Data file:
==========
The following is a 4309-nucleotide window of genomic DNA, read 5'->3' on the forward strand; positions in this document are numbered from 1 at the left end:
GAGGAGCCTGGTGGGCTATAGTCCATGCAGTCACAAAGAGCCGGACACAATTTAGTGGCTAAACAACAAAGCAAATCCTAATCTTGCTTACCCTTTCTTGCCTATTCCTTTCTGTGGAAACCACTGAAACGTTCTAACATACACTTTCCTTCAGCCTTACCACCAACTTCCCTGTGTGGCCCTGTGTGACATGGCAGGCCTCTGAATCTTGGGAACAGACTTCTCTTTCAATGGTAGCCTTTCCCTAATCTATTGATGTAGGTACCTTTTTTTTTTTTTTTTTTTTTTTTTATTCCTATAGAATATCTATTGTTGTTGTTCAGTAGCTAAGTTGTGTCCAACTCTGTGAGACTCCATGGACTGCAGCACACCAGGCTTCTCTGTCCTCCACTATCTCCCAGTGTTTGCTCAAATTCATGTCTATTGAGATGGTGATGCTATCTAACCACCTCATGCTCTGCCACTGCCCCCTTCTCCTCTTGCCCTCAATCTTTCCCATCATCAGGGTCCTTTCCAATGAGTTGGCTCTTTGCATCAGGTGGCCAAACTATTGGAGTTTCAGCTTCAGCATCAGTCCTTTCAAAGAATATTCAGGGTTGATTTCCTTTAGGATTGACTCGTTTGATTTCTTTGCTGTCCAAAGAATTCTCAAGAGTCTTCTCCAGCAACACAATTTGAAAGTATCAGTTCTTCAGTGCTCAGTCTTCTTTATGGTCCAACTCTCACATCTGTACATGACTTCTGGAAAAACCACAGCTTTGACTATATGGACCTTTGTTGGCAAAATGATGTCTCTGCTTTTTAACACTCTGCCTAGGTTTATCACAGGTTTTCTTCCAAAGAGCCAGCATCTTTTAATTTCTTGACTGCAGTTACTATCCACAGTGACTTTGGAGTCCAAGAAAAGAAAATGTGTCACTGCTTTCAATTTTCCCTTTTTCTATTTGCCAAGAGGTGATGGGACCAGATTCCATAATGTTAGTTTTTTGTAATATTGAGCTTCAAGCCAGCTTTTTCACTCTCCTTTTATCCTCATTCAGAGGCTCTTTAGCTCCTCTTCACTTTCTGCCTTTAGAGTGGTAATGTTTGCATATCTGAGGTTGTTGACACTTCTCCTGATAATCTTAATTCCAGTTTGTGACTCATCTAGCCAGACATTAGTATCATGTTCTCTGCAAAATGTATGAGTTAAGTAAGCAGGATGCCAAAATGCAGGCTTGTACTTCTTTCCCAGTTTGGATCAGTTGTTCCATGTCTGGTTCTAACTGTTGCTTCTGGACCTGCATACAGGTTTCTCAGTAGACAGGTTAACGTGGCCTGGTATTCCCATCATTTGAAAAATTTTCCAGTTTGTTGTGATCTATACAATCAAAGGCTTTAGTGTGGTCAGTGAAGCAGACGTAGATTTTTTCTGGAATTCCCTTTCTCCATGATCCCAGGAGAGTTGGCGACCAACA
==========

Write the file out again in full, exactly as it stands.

The following is a 4309-nucleotide window of genomic DNA, read 5'->3' on the forward strand; positions in this document are numbered from 1 at the left end:
GAGGAGCCTGGTGGGCTATAGTCCATGCAGTCACAAAGAGCCGGACACAATTTAGTGGCTAAACAACAAAGCAAATCCTAATCTTGCTTACCCTTTCTTGCCTATTCCTTTCTGTGGAAACCACTGAAACGTTCTAACATACACTTTCCTTCAGCCTTACCACCAACTTCCCTGTGTGGCCCTGTGTGACATGGCAGGCCTCTGAATCTTGGGAACAGACTTCTCTTTCAATGGTAGCCTTTCCCTAATCTATTGATGTAGGTACCTTTTTTTTTTTTTTTTTTTTTTTTTATTCCTATAGAATATCTATTGTTGTTGTTCAGTAGCTAAGTTGTGTCCAACTCTGTGAGACTCCATGGACTGCAGCACACCAGGCTTCTCTGTCCTCCACTATCTCCCAGTGTTTGCTCAAATTCATGTCTATTGAGATGGTGATGCTATCTAACCACCTCATGCTCTGCCACTGCCCCCTTCTCCTCTTGCCCTCAATCTTTCCCATCATCAGGGTCCTTTCCAATGAGTTGGCTCTTTGCATCAGGTGGCCAAACTATTGGAGTTTCAGCTTCAGCATCAGTCCTTTCAAAGAATATTCAGGGTTGATTTCCTTTAGGATTGACTCGTTTGATTTCTTTGCTGTCCAAAGAATTCTCAAGAGTCTTCTCCAGCAACACAATTTGAAAGTATCAGTTCTTCAGTGCTCAGTCTTCTTTATGGTCCAACTCTCACATCTGTACATGACTTCTGGAAAAACCACAGCTTTGACTATATGGACCTTTGTTGGCAAAATGATGTCTCTGCTTTTTAACACTCTGCCTAGGTTTATCACAGGTTTTCTTCCAAAGAGCCAGCATCTTTTAATTTCTTGACTGCAGTTACTATCCACAGTGACTTTGGAGTCCAAGAAAAGAAAATGTGTCACTGCTTTCAATTTTCCCTTTTTCTATTTGCCAAGAGGTGATGGGACCAGATTCCATAATGTTAGTTTTTTGTAATATTGAGCTTCAAGCCAGCTTTTTCACTCTCCTTTTATCCTCATTCAGAGGCTCTTTAGCTCCTCTTCACTTTCTGCCTTTAGAGTGGTAATGTTTGCATATCTGAGGTTGTTGACACTTCTCCTGATAATCTTAATTCCAGTTTGTGACTCATCTAGCCAGACATTAGTATCATGTTCTCTGCAAAATGTATGAGTTAAGTAAGCAGGATGCCAAAATGCAGGCTTGTACTTCTTTCCCAGTTTGGATCAGTTGTTCCATGTCTGGTTCTAACTGTTGCTTCTGGACCTGCATACAGGTTTCTCAGTAGACAGGTTAACGTGGCCTGGTATTCCCATCATTTGAAAAATTTTCCAGTTTGTTGTGATCTATACAATCAAAGGCTTTAGTGTGGTCAGTGAAGCAGACGTAGATTTTTTCTGGAATTCCCTTTCTCCATGATCCCAGGAGAGTTGGCGACCAACA